Corporate Social Responsibility and Palestinian Civil Society: Potential Cooperation
By NGO Development Center/NDC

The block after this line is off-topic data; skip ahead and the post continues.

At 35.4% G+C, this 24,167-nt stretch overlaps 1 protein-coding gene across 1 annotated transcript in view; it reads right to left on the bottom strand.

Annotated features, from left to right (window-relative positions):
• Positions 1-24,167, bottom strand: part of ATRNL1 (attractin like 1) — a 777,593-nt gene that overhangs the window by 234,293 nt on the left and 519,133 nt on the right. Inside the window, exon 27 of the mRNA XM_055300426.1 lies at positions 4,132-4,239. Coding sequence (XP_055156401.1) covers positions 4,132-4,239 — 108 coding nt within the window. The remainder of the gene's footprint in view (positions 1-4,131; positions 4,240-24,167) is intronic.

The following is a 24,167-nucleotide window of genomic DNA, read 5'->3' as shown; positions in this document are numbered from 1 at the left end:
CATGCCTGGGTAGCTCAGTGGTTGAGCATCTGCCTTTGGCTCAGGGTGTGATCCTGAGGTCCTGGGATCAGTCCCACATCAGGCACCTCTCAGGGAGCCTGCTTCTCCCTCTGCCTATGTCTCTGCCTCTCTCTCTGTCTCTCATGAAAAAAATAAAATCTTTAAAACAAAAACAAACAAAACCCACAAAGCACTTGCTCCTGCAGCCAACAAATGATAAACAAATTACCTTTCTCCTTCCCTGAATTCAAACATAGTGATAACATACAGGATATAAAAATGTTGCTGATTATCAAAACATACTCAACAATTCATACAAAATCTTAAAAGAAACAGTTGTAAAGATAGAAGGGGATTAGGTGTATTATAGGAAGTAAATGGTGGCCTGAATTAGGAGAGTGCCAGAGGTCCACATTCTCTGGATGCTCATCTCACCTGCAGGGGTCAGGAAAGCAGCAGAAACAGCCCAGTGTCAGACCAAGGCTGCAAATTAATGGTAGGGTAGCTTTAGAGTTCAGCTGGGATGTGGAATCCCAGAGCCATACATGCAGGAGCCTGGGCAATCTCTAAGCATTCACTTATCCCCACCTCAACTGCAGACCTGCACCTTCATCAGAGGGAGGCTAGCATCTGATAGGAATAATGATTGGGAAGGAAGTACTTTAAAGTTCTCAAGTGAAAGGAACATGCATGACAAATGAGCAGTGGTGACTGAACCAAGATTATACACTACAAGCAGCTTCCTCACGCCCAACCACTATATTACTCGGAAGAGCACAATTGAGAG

Worldwide, it is becoming very clear that direct impact of new technology, current demographic trends, climatic change, and general global health issues are all creating a new environment with new forms of risks that directly affect the work of governments, civil society, and the private sector.i Therefore, multi-stakeholder collaborations and the engagement of the private sector have become very important for finding proper holistic and sustainable solutions to communities’ problems. This implies that community empowerment means that all people should work together, including within the private sector, in order to make life better. It involves more people being able to influence decisions about their communities, and more people taking responsibility for tackling local problems, rather than expecting others to do so. Other factors that have motivated increased interest in private-sector partnerships include a growing concern with the effectiveness of traditional development approaches, recognition of the impact of globalisation and the increase of private capital flows into the developing world, and appreciation of the unique potential contribution of the private sector. This means that the business case for investing in development, with mutual benefits accruing when communities become development partners rather than passive recipients of philanthropy, has become ever more persuasive.ii On the other hand, and on the global level, Millennium Development Goal (MDG) number eight also calls for a global partnership for development with specific references to the engagement of the private sector. In 2002, the World Economic Forum (WEF) launched a Global Corporate Citizenship Initiative that organised and mobilised its 1,000 corporate members around various development challenges. All of this has contributed to increasing the momentum toward corporate social responsibility (CSR).